2. ^ "Pee-Wee players who have reached NHL or WHA" (PDF). Quebec International Pee-Wee Hockey Tournament. 2018. Retrieved February 15, 2019.
  3. ^ Reading Royals (August 29, 2010). "Royals Sign Goaltender Scott Darling" (Press release). Reading Royals. Archived from the original on July 14, 2014. Retrieved February 3, 2012 – via OurSportsCentral.com.
  4. ^ "Scott Darling Nets Shutout in First Start Between Pipes for Admirals". Milwaukee Journal Sentinel. November 2, 2013. Archived from the original on November 18, 2013. Retrieved November 2, 2013.
  5. ^ Chicago Blackhawks (July 1, 2014). "Blackhawks Agree to Terms with Three" (Press release). Chicago Blackhawks. Archived from the original on July 7, 2014. Retrieved July 1, 2014.
  6. ^ Hedger, Brian (October 26, 2014). "Blackhawks to Start Rookie Goaltender vs. Senators". National Hockey League. Archived from the original on October 27, 2014. Retrieved October 26, 2014.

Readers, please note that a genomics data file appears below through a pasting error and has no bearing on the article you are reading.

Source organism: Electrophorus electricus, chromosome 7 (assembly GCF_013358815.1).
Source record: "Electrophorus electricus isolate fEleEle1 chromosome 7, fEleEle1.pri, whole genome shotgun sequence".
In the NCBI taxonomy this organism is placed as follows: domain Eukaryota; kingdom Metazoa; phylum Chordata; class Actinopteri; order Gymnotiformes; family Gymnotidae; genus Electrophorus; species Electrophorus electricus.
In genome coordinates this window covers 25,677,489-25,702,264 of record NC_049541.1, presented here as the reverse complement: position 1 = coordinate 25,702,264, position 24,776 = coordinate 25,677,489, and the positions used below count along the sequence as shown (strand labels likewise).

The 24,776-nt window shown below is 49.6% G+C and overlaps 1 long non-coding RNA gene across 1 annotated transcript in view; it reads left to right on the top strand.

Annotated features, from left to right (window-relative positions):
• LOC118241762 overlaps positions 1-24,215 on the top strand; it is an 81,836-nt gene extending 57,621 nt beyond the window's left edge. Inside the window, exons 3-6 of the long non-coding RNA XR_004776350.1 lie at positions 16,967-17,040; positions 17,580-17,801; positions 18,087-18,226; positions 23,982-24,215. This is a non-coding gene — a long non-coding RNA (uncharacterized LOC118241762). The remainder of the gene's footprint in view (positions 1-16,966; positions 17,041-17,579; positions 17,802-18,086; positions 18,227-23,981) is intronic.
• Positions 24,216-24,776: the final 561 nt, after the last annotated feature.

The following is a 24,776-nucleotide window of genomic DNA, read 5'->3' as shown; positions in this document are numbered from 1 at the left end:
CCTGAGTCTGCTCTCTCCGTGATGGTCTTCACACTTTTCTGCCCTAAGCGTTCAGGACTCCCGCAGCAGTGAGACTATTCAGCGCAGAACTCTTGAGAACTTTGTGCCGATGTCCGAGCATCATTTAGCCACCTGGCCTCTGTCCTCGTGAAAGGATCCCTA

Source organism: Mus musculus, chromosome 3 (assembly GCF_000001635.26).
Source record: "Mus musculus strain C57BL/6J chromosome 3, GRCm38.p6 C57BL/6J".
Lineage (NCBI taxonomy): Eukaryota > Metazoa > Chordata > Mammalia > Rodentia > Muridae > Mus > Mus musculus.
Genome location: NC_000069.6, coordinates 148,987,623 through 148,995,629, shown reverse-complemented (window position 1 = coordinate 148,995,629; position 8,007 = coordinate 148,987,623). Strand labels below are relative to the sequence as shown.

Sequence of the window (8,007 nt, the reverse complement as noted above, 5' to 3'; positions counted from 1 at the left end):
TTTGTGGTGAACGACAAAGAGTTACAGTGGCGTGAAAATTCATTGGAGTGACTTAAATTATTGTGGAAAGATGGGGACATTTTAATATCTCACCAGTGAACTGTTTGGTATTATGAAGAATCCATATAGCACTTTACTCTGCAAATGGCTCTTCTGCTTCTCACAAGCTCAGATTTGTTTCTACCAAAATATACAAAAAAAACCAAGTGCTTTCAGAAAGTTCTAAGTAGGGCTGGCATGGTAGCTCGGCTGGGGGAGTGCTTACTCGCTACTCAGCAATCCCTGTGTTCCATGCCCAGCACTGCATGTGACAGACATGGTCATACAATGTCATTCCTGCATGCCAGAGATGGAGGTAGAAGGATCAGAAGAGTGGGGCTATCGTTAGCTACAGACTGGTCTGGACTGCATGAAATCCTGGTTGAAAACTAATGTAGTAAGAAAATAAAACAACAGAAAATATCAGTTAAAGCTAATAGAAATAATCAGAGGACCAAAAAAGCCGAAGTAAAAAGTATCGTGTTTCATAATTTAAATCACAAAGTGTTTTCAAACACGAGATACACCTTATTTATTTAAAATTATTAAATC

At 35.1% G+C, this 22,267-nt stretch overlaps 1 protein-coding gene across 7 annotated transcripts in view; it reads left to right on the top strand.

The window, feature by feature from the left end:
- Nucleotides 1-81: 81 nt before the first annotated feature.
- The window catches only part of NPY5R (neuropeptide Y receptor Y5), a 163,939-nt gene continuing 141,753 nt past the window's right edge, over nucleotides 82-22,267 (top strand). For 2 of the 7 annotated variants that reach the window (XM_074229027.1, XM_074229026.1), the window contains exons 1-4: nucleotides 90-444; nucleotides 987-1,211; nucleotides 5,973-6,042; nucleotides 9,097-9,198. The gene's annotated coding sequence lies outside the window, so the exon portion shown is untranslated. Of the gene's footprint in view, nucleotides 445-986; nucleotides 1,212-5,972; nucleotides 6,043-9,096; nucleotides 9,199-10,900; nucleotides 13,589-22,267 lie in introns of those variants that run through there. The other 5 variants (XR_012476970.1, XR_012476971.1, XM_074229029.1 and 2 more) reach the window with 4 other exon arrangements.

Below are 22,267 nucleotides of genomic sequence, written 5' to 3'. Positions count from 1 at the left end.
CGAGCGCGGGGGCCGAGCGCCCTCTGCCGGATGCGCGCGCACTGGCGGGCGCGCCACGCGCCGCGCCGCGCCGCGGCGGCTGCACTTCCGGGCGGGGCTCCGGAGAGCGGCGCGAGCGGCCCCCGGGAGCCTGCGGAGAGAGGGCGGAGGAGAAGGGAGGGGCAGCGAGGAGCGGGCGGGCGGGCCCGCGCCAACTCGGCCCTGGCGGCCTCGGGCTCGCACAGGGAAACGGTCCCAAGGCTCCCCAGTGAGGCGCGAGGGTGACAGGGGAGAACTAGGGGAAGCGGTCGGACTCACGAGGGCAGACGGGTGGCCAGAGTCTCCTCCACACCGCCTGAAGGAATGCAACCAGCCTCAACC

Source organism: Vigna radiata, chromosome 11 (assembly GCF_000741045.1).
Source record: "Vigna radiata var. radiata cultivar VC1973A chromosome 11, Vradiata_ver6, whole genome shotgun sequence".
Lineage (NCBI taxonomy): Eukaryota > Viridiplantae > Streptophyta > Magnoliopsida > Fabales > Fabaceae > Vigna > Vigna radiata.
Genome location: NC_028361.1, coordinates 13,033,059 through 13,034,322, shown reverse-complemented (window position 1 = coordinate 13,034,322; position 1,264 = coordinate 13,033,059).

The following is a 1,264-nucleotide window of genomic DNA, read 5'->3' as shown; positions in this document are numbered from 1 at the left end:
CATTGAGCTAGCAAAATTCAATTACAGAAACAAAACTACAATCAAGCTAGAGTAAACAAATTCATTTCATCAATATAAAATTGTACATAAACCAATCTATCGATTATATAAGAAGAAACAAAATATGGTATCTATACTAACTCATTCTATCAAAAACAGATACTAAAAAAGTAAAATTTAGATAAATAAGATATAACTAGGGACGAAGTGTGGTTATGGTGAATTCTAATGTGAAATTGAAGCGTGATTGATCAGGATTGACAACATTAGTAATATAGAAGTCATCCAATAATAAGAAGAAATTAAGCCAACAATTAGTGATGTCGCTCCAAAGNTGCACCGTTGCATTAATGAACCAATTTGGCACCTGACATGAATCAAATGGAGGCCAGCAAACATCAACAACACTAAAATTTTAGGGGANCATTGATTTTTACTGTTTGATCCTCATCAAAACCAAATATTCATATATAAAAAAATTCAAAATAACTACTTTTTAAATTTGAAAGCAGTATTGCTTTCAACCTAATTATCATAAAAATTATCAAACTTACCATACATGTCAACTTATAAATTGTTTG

7. ^ "Ottawa Senators at Chicago Blackhawks, 10/26/2014". National Hockey League. Retrieved October 27, 2014.
  8. ^ Southern Professional Hockey League. "Former SPHL Goaltender Scott Darling Win NHL Debut" (Press release). Southern Professional Hockey League. Retrieved October 27, 2014.
  9. ^ Myers, Tracey (November 1, 2014). "Blackhawks Updates: Crawford Starts, Darling Reassigned". CSN Chicago. Archived from the original on December 14, 2014. Retrieved November 2, 2014.
  10. ^ Chicago Blackhawks (November 15, 2014). "Blackhawks Recall Darling, Assign Raanta" (Press release). Chicago Blackhawks. Archived from the original on November 20, 2014. Retrieved November 16, 2014.
  11. ^ National Hockey League (February 22, 2015). "Blackhawks Recall Goalie Darling, Send Down Raanta" (Press release). National Hockey League. Retrieved February 25, 2015.
  12. ^ Knobler, Danny (March 18, 2015). "Brad Richards, Scott Darling Enjoy Unforgettable Outings in Win at Rangers". ESPN. Archived from the original on March 20, 2015. Retrieved March 19, 2015.
  13. ^ "Blackhawks Top Preds in 2OT After 3-Goal Deficit, Pulling Corey Crawford". ESPN. Associated Press. April 16, 2015.